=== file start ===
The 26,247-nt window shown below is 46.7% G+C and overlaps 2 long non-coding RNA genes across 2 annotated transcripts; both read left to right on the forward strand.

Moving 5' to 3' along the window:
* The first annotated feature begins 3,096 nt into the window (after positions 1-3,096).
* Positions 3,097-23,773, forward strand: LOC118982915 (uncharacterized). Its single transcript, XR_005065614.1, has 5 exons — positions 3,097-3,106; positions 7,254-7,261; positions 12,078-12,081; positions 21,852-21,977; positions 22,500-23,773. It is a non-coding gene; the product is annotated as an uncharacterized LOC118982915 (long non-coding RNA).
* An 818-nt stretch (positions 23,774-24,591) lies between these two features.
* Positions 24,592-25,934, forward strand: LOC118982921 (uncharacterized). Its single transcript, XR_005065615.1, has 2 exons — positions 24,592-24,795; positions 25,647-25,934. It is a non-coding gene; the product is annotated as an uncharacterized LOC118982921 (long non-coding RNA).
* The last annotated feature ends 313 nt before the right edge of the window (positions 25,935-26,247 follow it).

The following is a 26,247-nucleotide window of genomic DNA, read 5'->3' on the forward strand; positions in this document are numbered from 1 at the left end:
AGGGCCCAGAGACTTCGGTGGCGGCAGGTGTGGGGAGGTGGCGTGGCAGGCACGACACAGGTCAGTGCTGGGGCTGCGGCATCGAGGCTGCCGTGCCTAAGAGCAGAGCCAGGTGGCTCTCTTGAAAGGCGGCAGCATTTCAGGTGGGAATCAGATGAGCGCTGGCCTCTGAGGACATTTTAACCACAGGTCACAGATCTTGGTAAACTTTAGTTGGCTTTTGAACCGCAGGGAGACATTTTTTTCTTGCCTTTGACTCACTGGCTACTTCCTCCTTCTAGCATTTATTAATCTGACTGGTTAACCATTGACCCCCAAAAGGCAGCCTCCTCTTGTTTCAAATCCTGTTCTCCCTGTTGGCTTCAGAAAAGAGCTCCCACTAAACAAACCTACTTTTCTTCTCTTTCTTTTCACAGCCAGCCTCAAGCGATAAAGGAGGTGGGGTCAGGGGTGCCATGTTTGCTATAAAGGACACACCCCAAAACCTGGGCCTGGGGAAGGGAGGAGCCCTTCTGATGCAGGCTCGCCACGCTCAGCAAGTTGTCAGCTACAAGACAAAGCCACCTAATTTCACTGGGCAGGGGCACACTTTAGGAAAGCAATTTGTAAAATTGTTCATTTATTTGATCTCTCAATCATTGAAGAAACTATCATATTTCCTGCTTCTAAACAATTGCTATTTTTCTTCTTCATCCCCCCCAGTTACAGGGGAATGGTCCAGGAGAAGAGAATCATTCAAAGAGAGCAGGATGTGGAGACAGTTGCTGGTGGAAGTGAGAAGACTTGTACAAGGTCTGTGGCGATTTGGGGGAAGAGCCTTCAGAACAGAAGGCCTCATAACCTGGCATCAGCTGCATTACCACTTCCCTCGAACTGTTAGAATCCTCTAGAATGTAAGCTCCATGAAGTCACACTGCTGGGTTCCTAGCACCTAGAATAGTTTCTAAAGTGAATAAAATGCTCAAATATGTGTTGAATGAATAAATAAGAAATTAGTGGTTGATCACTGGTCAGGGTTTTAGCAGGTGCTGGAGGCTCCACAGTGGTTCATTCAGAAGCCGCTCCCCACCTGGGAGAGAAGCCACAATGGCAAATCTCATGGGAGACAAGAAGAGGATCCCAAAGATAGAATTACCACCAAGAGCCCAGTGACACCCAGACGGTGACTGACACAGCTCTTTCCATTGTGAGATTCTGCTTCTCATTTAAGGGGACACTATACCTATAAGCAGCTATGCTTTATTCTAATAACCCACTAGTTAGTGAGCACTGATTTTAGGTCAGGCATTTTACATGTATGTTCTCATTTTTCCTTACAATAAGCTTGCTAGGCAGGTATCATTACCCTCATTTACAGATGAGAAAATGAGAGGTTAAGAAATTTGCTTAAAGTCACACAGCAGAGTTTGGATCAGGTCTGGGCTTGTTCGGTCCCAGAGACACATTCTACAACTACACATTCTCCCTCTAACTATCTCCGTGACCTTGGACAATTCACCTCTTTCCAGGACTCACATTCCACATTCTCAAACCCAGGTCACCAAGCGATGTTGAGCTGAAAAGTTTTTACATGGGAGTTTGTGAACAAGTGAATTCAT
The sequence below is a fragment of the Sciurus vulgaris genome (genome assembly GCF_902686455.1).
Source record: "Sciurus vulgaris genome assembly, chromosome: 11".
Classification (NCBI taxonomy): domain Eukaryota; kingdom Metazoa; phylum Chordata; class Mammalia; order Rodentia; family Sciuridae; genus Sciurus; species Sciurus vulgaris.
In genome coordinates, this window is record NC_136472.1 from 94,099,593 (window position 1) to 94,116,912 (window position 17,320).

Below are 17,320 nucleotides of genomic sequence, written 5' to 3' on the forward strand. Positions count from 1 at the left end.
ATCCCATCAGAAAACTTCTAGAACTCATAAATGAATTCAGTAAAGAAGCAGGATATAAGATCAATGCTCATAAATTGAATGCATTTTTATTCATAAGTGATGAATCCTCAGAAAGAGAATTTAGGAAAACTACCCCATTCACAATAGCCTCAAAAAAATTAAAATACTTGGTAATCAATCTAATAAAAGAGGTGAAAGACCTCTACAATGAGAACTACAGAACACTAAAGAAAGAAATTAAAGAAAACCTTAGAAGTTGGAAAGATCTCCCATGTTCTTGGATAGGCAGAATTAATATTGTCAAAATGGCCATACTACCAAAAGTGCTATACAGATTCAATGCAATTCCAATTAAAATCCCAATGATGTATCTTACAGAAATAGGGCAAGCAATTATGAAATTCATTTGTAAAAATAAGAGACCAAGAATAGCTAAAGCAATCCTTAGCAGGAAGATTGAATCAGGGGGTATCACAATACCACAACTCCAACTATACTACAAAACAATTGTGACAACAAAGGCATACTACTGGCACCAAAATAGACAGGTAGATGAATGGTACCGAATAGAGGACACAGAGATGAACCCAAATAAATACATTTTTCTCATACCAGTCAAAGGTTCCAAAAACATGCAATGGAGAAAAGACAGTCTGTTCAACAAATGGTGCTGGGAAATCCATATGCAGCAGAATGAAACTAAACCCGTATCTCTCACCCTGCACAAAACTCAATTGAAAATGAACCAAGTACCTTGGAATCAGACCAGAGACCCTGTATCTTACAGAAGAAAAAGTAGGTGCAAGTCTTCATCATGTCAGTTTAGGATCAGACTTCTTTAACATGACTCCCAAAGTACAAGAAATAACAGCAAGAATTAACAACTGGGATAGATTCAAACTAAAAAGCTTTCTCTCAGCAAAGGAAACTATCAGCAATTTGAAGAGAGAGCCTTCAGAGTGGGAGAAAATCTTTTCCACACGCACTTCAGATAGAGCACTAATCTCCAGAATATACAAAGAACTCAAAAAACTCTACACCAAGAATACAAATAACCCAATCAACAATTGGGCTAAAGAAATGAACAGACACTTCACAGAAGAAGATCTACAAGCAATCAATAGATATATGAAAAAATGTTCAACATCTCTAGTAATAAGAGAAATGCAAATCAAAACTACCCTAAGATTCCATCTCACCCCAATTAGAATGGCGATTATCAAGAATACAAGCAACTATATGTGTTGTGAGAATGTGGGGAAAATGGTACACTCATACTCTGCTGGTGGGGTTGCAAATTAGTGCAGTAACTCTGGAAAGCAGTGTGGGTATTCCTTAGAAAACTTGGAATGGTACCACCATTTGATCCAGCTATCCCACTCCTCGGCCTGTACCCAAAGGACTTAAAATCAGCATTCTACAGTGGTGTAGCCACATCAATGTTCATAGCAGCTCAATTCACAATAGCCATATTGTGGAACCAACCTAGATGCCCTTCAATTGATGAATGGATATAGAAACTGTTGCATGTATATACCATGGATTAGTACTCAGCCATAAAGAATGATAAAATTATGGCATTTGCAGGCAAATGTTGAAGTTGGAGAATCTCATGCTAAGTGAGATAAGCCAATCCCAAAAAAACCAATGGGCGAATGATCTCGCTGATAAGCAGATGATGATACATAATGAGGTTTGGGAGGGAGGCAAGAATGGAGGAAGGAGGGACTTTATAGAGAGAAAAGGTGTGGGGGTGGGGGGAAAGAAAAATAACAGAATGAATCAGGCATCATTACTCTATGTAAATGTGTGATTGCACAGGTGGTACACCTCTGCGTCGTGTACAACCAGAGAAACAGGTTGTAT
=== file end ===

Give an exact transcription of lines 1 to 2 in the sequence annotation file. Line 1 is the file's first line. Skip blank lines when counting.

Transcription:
The 26,247-nt window shown below is 46.7% G+C and overlaps 2 long non-coding RNA genes across 2 annotated transcripts; both read left to right on the forward strand.

Moving 5' to 3' along the window: